1906 2-1/2 HP Foos

By Staff
1 / 5
2 / 5
The Foos on display at the 2008 Oklahoma Steam and Gas Engine Show in Pawnee, Okla.
3 / 5
Mike Trotnic, Parsons, Kan., stands with Bill Krueger and the 1906 2-1/2 HP Foos.
4 / 5
Bill working on the Challenge in his shop.
5 / 5
The 1900 2-1/2 HP Challenge that Mike also acquired from Bill.

As any old iron collector knows, persistence pays off. Mike Trotnic, Parsons, Kan., can illustrate that fact by pointing out two gas engines from his collection: one a 1906 2-1/2 HP hopper-cooled Foos, the other a 1900 2-1/2 HP tank-cooled Challenge.

For about 30 years, Mike had his eye on the Foos. “I knew [previous owner] Bill Krueger since I was 10 or 12 years old but didn’t know much about engines then,” says Mike. “I just knew they were back in his garage all covered up.” As Mike recalls, Bill was a retired electrician, who also collected a pension from General Motors. Over the years, Mike kept asking Bill if he could buy the Foos, but the answer was always a polite “no.” Then, at age 97, Bill finally agreed.

In addition to the Foos, Bill was also willing to sell the Challenge – an opportunity that Mike wasn’t about to pass up. Mike asked Bill what he wanted for them and Bill said he’d listen to any offer. “I said, ‘How about $500 a piece?’ And he said sure,” recalls Mike. “I said, ‘No, no – I’m only teasing,’ but he actually did sell them to me for $500 a piece. He’d been offered a lot more for each by other people but he wanted me to have them. Selling them to me for $500 a piece was the same thing as giving them to me.”

Bill bought the Foos in the 1950s from a town about 50 miles east of Cherokee, Kan. Bill couldn’t remember the name of the town and Mike hasn’t been able to find it either, but Bill remembered that the engine was used to run a linotype printing press. The Foos was only used for six or eight months before the town got electricity, then taken off the line and stored in a warehouse. For that reason, the engine was in excellent condition when Bill bought it and remained that way for more than 40 years in his care.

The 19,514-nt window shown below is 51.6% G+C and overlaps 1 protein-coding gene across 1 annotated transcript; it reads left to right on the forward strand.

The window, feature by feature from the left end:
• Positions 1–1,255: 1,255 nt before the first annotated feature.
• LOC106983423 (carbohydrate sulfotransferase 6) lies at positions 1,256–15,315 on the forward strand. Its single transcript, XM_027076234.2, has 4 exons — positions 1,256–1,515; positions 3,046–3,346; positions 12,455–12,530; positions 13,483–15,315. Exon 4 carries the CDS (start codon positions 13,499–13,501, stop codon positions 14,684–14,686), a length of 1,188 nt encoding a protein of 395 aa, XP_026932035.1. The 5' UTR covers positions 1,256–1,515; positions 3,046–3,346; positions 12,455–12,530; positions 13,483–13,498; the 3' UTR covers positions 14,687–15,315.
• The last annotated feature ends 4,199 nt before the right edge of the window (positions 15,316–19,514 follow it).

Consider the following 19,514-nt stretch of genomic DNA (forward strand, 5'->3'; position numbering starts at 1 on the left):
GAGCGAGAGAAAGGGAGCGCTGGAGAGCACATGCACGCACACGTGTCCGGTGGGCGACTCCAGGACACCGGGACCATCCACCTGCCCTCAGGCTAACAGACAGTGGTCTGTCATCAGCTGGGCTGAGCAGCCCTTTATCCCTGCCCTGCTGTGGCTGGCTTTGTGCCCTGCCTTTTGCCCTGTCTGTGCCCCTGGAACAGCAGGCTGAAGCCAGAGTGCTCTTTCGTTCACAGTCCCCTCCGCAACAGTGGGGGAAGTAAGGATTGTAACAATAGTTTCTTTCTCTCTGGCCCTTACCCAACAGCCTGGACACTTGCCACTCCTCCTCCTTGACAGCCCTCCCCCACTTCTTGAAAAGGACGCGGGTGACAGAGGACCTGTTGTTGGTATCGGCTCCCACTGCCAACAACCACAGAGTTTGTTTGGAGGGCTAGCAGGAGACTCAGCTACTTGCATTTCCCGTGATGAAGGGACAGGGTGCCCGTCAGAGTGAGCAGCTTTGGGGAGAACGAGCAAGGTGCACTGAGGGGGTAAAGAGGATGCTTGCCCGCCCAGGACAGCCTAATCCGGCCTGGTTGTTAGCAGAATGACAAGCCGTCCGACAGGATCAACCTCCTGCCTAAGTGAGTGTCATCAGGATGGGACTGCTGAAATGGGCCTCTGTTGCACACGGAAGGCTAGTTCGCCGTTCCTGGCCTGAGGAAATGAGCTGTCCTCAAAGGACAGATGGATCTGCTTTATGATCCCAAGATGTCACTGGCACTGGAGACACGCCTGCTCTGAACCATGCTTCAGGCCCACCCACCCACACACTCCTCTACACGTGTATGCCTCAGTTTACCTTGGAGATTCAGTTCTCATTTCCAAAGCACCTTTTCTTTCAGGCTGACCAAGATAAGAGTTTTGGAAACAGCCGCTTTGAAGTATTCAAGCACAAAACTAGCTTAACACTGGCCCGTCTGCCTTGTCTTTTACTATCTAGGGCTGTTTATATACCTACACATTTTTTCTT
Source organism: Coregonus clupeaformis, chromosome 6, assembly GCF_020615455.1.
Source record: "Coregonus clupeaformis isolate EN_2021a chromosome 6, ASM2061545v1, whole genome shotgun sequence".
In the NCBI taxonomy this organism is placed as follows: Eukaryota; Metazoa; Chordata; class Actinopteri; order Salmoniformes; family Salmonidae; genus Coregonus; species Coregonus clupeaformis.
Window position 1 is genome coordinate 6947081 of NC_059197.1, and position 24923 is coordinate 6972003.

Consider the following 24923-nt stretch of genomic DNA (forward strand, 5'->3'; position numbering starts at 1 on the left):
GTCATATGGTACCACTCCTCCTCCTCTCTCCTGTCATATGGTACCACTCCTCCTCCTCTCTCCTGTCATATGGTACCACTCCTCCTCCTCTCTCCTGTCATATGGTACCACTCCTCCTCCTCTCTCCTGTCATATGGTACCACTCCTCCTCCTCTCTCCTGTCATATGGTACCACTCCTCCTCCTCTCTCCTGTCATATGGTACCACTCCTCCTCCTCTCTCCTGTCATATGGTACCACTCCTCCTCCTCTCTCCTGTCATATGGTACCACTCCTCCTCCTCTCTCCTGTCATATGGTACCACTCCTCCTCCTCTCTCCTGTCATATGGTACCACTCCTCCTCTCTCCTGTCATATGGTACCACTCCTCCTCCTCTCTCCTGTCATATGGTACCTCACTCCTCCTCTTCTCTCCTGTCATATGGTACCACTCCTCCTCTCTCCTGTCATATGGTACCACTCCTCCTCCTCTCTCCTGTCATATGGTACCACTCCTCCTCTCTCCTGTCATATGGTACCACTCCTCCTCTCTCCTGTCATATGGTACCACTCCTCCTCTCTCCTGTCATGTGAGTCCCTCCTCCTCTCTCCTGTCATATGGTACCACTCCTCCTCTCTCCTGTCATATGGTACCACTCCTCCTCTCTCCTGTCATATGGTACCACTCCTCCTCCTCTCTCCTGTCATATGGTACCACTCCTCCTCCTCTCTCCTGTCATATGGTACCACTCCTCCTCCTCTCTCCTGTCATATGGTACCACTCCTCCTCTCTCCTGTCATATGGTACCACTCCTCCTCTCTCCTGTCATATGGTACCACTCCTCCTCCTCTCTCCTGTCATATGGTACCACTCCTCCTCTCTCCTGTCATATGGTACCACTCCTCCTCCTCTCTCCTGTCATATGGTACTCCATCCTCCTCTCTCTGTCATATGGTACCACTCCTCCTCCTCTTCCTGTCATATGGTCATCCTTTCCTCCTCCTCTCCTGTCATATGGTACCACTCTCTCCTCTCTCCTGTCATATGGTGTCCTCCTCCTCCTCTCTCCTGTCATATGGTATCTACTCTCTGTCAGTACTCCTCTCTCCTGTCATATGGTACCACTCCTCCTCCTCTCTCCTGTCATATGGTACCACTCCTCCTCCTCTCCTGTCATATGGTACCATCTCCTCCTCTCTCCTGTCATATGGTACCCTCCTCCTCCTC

The history of the tank-cooled Challenge is a little more intriguing for Mike. “Bill claimed that the engine belonged to my uncle, Rudy Trotnic, and that he used it in his blacksmith shop in McCune, Kan.,” says Mike. “My dad doesn’t remember that and neither does my cousin, but that’s what Bill said.”

After Mike bought the Foos and the Challenge, Bill wanted to see them both run one more time. “I didn’t have to do a thing to them but clean them up, put some gas in and oil them,” says Mike. “After I ran them, Bill had tears in his eyes. Those were his babies.”

Not long after Bill sold the engines, he went into a nursing home and a day before his 99th birthday, he died. “He was just a very nice, sweet guy,” says Mike.

Mike’s fondness for Bill applies to the engines as well. He is keeping the engines as is because he likes how they look in their work clothes. “Kids see some of these new-looking engines at shows and they don’t even realize they’re old,” says Mike. And just like Bill, Mike plans to hold on to both engines for as long as he can, with the hope of being able to pass them along to someone who appreciates them as much as he and Bill did: “My kids aren’t interested, but I’m hoping that my grandkids will be.”

Contact Mike Trotnic at 5201 W. Main St., Parsons, KS 67357 • (620) 423-2500 (cell)

Gas Engine Magazine
Gas Engine Magazine
Preserving the History of Internal Combustion Engines